Criminal penalties for a DUI under California Vehicle Code 23152(a) conviction depend on whether the conviction is the defendant’s first DUI, or if the defendant has been previously convicted of DUI or a equivalent offense.
First-time DUIs are considered misdemeanors and the majority are settled via plea bargain instead of trial. Plea bargains are favored because they enable the prosecution to obtain a conviction while giving the defendant the opportunity to plead to a lesser charge and/or receive a lesser sentence.
California Vehicle Code 23152(a) is one of the state’s key DUI laws and makes it unlawful to drive under the influence of alcohol to the extent that the driver’s physical and/or mental abilities are so impaired that they cannot drive as well as a person who is sober.
This law sets forth the legal definition of what constitutes being “under the influence.” In California — as in all 50 states – a blood alcohol level (BAC) of 0.08 or higher is considered legally impaired. BAC is measured as the number of milligrams of alcohol present in a deciliter (100 milligrams) of blood, sometimes notated as mg/dL. A BAC of .08 represents .08 parts of alcohol per 100 mg of blood, or a .08% concentration of alcohol.
Elements of the crime
In order to obtain a successful conviction, the prosecutor must prove beyond a reasonable doubt that the defendant was operating a motor vehicle while under the influence of alcohol with a BAC of 0.08 or greater.
23152(a) VC is considered a subjective offense, meaning the prosecutor, investigating and/or arresting officer, and any of the prosecution’s expert witnesses seek to obtain a conviction based on the officer’s personal observations. While there will likely be breath, blood, or urine evidence suggesting that the defendant had a BAC of 0.08 or greater at the time of testing, officer testimony and observations are given significant consideration.
Police officers will commonly testify that the defendant displayed some or all of the following signs of intoxication:
- Driving erratically or in violation of traffic laws.
- Swerving or weaving through traffic.
- Failure to drive as a sober person would in the same circumstances.
- Red, watery eyes.
- Unsteady walk.
- Slurred speech.
- The smell of alcohol on the defendant’s breath.
The officer will also testify as to the results of a field sobriety test, if one was given.
Criminal penalties for first-time DUI
Criminal penalties for a 23152(a) VC conviction depend on whether the conviction is the defendant’s first-time DUI offense, or if the defendant has been previously convicted of DUI or a wet reckless.
A first-time DUI is considered a misdemeanor and is punishable by any or all of:
- Up to one year in county jail.
- A fine of at least $390, plus any court costs and fees.
- Successful completion of a California-approved DUI school.
- Informal probation for three to five years.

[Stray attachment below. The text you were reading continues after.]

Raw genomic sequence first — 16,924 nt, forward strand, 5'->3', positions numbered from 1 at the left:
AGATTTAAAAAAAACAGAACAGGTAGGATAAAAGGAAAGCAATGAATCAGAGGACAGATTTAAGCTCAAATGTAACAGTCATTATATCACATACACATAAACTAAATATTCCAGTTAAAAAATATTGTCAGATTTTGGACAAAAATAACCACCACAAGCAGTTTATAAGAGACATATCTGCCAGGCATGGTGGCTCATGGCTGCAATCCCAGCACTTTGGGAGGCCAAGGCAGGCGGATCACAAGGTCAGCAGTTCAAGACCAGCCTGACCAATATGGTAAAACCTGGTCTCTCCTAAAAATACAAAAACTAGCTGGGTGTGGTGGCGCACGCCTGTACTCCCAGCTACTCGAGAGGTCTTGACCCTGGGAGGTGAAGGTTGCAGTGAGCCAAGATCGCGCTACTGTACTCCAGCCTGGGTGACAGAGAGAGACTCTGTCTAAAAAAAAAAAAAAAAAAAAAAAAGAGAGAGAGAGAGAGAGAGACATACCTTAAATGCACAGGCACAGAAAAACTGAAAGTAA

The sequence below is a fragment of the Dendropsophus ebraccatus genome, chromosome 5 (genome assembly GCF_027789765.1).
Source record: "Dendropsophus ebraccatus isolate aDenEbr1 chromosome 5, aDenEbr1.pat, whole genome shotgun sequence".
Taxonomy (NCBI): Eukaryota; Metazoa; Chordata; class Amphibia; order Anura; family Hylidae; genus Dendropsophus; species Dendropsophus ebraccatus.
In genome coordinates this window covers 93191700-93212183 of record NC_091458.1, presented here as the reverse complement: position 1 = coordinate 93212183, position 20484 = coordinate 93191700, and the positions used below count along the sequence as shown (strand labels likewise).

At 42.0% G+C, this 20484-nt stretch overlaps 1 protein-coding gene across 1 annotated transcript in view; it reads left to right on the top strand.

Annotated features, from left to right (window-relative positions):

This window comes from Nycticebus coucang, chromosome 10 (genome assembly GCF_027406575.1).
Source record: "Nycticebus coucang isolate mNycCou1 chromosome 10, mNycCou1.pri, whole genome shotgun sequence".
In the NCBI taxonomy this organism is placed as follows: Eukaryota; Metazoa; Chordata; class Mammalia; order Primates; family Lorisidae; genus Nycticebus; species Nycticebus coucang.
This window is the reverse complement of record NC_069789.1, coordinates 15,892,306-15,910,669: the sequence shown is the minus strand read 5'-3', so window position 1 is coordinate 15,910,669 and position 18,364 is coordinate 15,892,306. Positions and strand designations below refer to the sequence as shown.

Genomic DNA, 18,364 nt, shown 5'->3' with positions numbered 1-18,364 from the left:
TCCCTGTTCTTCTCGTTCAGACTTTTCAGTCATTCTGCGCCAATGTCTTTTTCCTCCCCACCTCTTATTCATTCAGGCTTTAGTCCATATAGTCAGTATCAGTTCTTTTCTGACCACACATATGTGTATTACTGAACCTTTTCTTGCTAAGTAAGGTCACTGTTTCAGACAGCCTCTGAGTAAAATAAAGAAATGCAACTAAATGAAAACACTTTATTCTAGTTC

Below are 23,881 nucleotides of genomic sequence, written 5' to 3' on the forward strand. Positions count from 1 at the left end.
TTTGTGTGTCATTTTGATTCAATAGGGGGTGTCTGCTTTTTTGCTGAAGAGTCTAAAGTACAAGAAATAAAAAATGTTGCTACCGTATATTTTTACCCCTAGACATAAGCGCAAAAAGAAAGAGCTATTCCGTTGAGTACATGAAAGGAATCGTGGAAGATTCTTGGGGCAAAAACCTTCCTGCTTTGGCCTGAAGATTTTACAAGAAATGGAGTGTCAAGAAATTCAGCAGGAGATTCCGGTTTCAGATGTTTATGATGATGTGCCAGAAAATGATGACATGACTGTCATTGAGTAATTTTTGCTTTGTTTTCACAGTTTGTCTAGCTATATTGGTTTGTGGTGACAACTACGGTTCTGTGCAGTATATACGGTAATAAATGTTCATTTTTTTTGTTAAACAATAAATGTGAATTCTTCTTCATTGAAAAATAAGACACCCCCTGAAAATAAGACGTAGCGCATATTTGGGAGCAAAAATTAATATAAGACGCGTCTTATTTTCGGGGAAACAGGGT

- Driver’s license suspension for at least six months
Additionally, aggravating factors such as speeding enhancements, driving under the influence with a child in the car, and/or having a blood alcohol of 0.15 or higher can increase criminal sanctions.
On top of these penalties, other negative consequences of a first-time DUI conviction may include auto insurance rate increases or cancellation, complications with employment, and a prohibition from driving in certain foreign countries, such as Canada.
Automatic driver’s license suspension
When a motorist is arrested for DUI in California, their driver’s license will be taken by the arresting officer and a 30-day temporary license issued in its place. At the end of 30 days, the driver’s license is automatically suspended by the DMV, even if the DUI case has not yet gone to trial.
This suspension can be stayed (put on hold) until a DMV hearing takes place. This hearing offers an opportunity for the motorist – or preferably, their attorney – to argue against suspension of their license. But a request for a hearing must be filed within 10 calendar days of the arrest date.
DUI plea bargaining and post-conviction relief
The majority of first-time DUI cases under 23152(a) VC are settled via plea bargain instead of trial. Plea bargains are favored because they enable the prosecution to obtain a conviction while giving the defendant the opportunity to plead to a lesser charge and/or receive a lesser sentence.
Among the most common reduced plea bargain charges for first-time DUI include:
In most cases, an individual who successfully completes their sentence, including probation, is eligible to apply for a California DUI expungement. An expungement greatly reduces or eliminates the long-term negative consequences of a DUI.
A DUI conviction carries many negative consequences, some of which will be felt for years. Anyone charged with DUI should immediately seek legal advice from a qualified attorney. Several legal defenses exist for those facing DUI charges. Among the most common are:
- Non-alcohol related reasons for the defendant’s driving mistakes.
- Signs of intoxication that can be attributed to other factors such as allergies, fatigue, illness, being blinded by the sun, etc.
- Field sobriety test inaccuracy.
- Failure to follow proper procedures in the collection, handling, and analysis of blood evidence.